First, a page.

The Pass Plus course is apparently ‘not worth’ taking by newly qualified motorists, according to car insurance groups, because taking the course does not result in premium prices that would result in discount car insurance for young drivers.
Car insurance companies and road safety groups alike have called upon the Government to take steps towards improving the additional training measures available to young motorists after they pass their driving tests. Approximately 1.5 million new motorists enroll in the ‘Pass Plus’ programme on a yearly basis, yet research has shown that the scheme has no effect on car accident rates and insurers are not dropping car insurance rates for drivers who do take Pass Plus.
A six hour course that touches on subjects such as driving in bad weather conditions and motorway and rural driving, Pass Plus can cost as little as £80 and as much as £150, depending on who is teaching the course. In lieu of an exam, each student must demonstrate meeting ‘satisfactory’ standards in every area of study in order to pass.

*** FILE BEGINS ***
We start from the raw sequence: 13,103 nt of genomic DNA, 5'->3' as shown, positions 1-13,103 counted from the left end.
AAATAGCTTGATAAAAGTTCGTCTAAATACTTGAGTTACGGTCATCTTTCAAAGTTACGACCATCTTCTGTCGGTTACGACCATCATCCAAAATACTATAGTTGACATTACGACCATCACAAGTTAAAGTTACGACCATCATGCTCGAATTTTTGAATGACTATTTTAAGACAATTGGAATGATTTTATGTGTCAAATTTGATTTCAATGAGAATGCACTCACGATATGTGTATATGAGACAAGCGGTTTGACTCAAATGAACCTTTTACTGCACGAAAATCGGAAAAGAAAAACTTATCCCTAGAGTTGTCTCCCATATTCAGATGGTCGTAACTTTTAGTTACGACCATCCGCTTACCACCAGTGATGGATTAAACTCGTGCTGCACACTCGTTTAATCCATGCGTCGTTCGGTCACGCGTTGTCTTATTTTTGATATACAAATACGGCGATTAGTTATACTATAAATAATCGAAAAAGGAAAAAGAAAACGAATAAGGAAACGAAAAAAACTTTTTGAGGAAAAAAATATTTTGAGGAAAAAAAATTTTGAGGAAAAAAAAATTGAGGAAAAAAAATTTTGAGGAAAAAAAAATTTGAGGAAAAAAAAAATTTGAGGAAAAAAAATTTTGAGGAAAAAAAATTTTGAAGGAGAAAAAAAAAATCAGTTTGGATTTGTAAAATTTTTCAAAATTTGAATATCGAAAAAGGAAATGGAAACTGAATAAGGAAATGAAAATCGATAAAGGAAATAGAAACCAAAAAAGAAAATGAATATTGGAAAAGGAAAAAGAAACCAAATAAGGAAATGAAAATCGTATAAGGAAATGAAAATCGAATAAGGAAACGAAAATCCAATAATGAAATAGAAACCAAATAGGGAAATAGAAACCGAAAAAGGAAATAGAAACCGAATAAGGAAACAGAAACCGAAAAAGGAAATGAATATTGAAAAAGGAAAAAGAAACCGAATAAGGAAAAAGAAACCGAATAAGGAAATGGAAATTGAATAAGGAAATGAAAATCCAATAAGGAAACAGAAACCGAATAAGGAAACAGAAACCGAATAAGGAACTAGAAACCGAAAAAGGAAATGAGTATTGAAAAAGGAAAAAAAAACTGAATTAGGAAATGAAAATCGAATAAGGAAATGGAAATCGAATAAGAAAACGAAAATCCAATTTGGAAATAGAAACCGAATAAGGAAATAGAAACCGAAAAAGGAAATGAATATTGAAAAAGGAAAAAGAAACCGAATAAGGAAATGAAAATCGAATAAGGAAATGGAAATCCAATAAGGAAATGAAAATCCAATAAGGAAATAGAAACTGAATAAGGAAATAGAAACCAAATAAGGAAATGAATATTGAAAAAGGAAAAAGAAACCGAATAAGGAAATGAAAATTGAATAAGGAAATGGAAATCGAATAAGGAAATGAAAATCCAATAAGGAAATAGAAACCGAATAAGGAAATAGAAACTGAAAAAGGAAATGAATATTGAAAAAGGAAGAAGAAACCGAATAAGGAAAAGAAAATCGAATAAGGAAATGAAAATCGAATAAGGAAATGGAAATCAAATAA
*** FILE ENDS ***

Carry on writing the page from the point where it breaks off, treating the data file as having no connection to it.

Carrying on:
Some road safety organisations have even gone as far as to call for a blanket ban on younger motorists driving after a certain time of day. According to a recent University of Cardiff research study, a graduated driver licensing system should be implemented, meaning that newly qualified motorists should not be allowed to drive at night, carry any passengers their own age, or imbibe any alcoholic beverages at all.
Road safety charity, Brake, has asked the government to adopt a trial run of a graduated licence that is currently in effect in other countries, such as New Zealand and the United States. Under the proposed scheme, young motorists need at least one year’s worth of training before they would be permitted to take a test before moving on to being provisionally licensed with limitations on how many passengers they are permitted to carry and where and when they are allowed to drive, with a final test occurring a full two years later in order to earn a full licence.